Everyone uses commodities such as wheat, cocoa, crude oil, butter, coal and electricity. But most investors know that speculating on commodities in the futures markets is only for the pros, and no sensible amateur would bet his retirement or college funds on sugar, silver, orange juice or feeder cattle. One of the most infamous commodities investments, pork belly futures, is shorthand for "how to lose your nest egg in the wink of an eye."
But are commodities really that risky? A shortage of data has left that question unanswered. Until now. Using the most comprehensive data on commodities futures returns ever assembled, Wharton finance professor Gary Gorton and K. Geert Rouwenhorst, finance professor at the Yale School of Management, have reached a surprising conclusion: Commodities offer the same returns as investors are accustomed to receiving with stocks, which are typically viewed as safe enough for ordinary investors. "That was quite startling to many people around the world, both in academia and outside academia," Gorton said. "They thought it would be lower."
Commodities are, in fact, not as risky as stocks, according to Gorton and Rouwenhorst, who recently completed a paper on this topic titled, "Facts and Fantasies about Commodity Futures." Most important, commodities are "negatively correlated" with stocks and bonds, meaning their prices tend to rise when stock prices fall, and vice versa. This is largely because commodities tend to do well when inflation is high, while stocks and bonds do not.
That would make a commodities portfolio ideal for diversifying, or spreading risk among various types of investments. "When it's raining in the equity markets, the sun is shining in commodities futures," Gorton said. "On average, when one is going up, the other is going down....One safe thing that I would be willing to conclude from our study is that no institutional investor should have zero allocated to commodities futures." Small investors, too, might be wise to put some holdings into commodities futures, selecting from the handful of commodities mutual funds, or from commodities-holding exchange-traded funds soon coming to market, he added.
Many investors have been impressed with commodities' recent performance. The Dow Jones-AIG Commodities Index, which tracks futures contracts on 19 commodities, returned a stunning 21.36% in 2005, and over the past five years has produced average annual returns of nearly 12%.
Commodities are bought and sold in various ways. Day-by-day sales of commodities themselves are conducted on the spot market. Speculators can also trade commodities options, which give their owners the right, but not the obligation, to buy or sell a given amount of a commodity at a set price during a given period of days, weeks or months.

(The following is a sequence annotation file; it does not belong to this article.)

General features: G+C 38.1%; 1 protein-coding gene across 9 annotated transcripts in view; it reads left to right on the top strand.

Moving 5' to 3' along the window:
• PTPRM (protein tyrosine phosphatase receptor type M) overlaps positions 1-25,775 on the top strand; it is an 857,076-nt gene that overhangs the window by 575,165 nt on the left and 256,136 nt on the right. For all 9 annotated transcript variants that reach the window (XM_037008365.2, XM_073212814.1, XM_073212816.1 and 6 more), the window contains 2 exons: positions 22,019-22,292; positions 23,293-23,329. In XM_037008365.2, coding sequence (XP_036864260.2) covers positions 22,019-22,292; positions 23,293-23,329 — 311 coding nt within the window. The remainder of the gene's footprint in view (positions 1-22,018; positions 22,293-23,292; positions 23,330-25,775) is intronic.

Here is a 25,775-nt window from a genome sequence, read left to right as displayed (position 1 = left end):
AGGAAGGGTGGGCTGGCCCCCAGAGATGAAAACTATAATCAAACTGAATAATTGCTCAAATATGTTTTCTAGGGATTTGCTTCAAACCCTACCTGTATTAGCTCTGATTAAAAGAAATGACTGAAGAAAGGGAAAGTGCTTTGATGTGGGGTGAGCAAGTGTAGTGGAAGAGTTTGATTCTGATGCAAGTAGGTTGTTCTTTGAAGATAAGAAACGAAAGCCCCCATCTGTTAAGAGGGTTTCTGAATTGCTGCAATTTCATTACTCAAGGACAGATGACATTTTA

Gorton and Rouwenhorst focused on the multi-trillion-dollar futures markets. These involve contracts that commit the buyer and seller to trade a given volume of a commodity at a set price -- the futures price -- on a specific date, typically within three months. For example, on the New York Mercantile Exchange, a contract for light, sweet crude oil involves a 1,000-barrel transaction. A contract for frozen pork bellies traded on the Chicago Mercantile Exchange is an agreement to trade 40,000 pounds of bacon.
The first futures contracts covered stock in the Dutch East India Company in the 17th century. But modern commodities futures appear to have originated with Japanese rice contracts first traded in Osaka a century later.
Farmers and other commodities sellers use futures to lock in prices for crops and other commodities that are not yet ready for market, protecting themselves from the kind of price drops that come when supplies suddenly soar -- at harvest time, for example. Futures buyers, such as cereal makers or oil refiners, use the contracts to protect against price spikes.
Futures contracts also are traded among speculators, who hope contract prices will change as deadlines approach. If the spot price moves higher than the price in a futures contract, the contract's value will go up, since its owner could use the contract to buy the commodity at the lower price and then sell it at the higher one on the spot market. A futures contract is a bet on the movement of spot prices.
On the various commodities exchanges, contract prices are tracked moment-by-moment much the way stock prices are posted at stock exchanges. Many commodities futures traders have no intention of ever having physical possession of the underlying commodity. No cash changes hands when buyer and seller agree to a futures contract, and at that moment the contract's value is zero. However, during the trading day, the contract will rise in value if the spot price rises, or if traders come to think the spot price will rise in the future. The contract will fall in price if the opposite occurs.
At the end of the day, the contract's price change results in an automatic payment from one party's account to the other's, causing the contract's price to return to zero. The process is repeated on every trading day until the contract expires.
Futures investors do not make any money on spot-price changes that everyone expects, such as the rise in heating oil prices in winter. Expected changes are reflected in contract prices when the contracts are created, much the way an airliner's stock price today would reflect big ticket sales expected in next summer's vacation season.